Health A-Z Archives: Eczema

By Mary-Ann Shearer

E is for Eczema and Psoriasis

Eczema is a form of dermatitis or inflammation of the epidermis (the outer layer of the skin). In England, an estimated 5,773,700 or about one in every nine people have been diagnosed with the disease by a clinician at some point in their lives.

The term eczema is broadly applied to a range of persistent skin conditions. These include dryness and recurring skin rashes that are characterized by one or more of these symptom: redness, skin edema (swelling), itching and dryness, crusting, flaking, blistering, cracking, oozing, or bleeding. Areas of temporary skin discoloration may appear and are sometimes due to healed injuries. Scratching open a healing lesion may result in scarring and may enlarge the rash.

In some languages, dermatitis and “eczema” are synonymous, while in other languages “dermatitis” implies an acute condition and “eczema” a chronic one. The two conditions are often classified together.

Treatment

Dermatitis is often treated with corticosteroids. They do not cure eczema, but control or suppress symptoms in most cases

Side effects of Medication

Prolonged use of topical corticosteroids is thought to increase the risk of possible side effects, the most common of which is the skin becoming thin and fragile. They can also, cause endocrine disorders as they affect hypothalamus, pituitary and adrenal glands suppression . A major part of the neuro-endocrine system that controls reactions to stress and regulates many body processes, including digestion, the immune system, mood and emotions, sexuality, and energy storage and expenditure. By their immunosuppressive action they can, lead to some fungal or bacterial skin infections. Care must be taken to avoid the eyes, as topical corticosteroids applied to the eye can cause glaucoma or cataracts. Other treatment is usually some sort of topical cream.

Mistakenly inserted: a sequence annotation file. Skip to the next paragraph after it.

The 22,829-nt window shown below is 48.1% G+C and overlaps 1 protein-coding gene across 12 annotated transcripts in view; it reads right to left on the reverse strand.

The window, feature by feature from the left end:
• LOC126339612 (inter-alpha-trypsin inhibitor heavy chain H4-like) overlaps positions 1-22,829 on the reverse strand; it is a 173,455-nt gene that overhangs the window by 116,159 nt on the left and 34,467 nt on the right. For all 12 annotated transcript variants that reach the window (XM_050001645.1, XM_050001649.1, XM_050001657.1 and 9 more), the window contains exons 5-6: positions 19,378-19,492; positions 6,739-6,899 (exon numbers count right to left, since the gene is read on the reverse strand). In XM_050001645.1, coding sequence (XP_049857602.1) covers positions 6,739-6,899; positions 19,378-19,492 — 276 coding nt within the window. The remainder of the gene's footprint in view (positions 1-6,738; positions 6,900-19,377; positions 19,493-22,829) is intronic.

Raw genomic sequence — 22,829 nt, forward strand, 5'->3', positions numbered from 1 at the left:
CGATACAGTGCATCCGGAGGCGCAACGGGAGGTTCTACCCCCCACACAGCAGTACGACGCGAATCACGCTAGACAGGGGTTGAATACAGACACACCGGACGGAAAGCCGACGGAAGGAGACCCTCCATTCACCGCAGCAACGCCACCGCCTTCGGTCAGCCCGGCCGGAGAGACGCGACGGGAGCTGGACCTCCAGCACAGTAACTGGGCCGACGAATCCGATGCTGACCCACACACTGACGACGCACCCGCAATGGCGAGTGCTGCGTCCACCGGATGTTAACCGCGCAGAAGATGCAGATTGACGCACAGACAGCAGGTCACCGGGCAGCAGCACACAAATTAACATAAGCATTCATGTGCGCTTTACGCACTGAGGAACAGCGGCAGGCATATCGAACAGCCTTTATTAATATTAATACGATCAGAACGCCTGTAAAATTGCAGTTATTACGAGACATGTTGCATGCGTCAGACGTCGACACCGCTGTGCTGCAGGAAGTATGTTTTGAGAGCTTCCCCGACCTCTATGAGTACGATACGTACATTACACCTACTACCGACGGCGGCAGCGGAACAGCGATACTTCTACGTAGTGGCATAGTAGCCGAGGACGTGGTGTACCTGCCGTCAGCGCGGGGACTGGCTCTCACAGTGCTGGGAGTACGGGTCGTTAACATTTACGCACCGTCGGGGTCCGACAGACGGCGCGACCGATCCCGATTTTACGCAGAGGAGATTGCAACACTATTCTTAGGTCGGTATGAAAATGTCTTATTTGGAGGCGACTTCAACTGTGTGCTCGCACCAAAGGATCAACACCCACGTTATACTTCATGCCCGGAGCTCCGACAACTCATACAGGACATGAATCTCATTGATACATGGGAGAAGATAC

Diet & Natural therapies

One of the main dietary causes here is gluten and or a dairy intolerance. Removing gluten and or dairy (milk, cheese and yoghurt) will go a long way to correcting this condition, It is essential that essential fatty acids are included in your diet and this means including natural plant fats as suggested above and the inclusion of dark green leafy vegetables. I avoid gluten and dairy and include either Aim’s Aimega or The Natural way Omega blend and BarleyLife in my diet. As a child I suffered from white patches on my face (from dairy) and bumps of the back of my arms (from gluten). Both are a form of eczema and both cleared up when I removed these foods. Now as an adult my skin gets extremely dry from gluten. Sulphur dioxide the preservative also appears to cause eczema. It is found on many dried fruits, soft drinks and in meat.

I have found that Aloe Vera Gel, also contributes to a healthy skins, as aloe is naturally anti-inflammatory, and benefits epithelial cells (speeds up healing and repair) and as a result the skin responds very positively. Aloe Gel also is very healing to the digestive tract and a healthy digestive tract always benefits the skin.

Bee Propolis is also a huge help with any skin conditions in that it is a natural antibiotic, which kills bad bacteria and promotes good bacteria.

I recommend taking Forever Aloe Gel internally and applying Forever Bee Propolis cream to the skin for the most dramatic improvements.. days or even hours!

On average there is a dramatic improvement within 2 days and completely clear skin within 2 weeks.

Natural Sunlight is also known to improve almost any skin condition.


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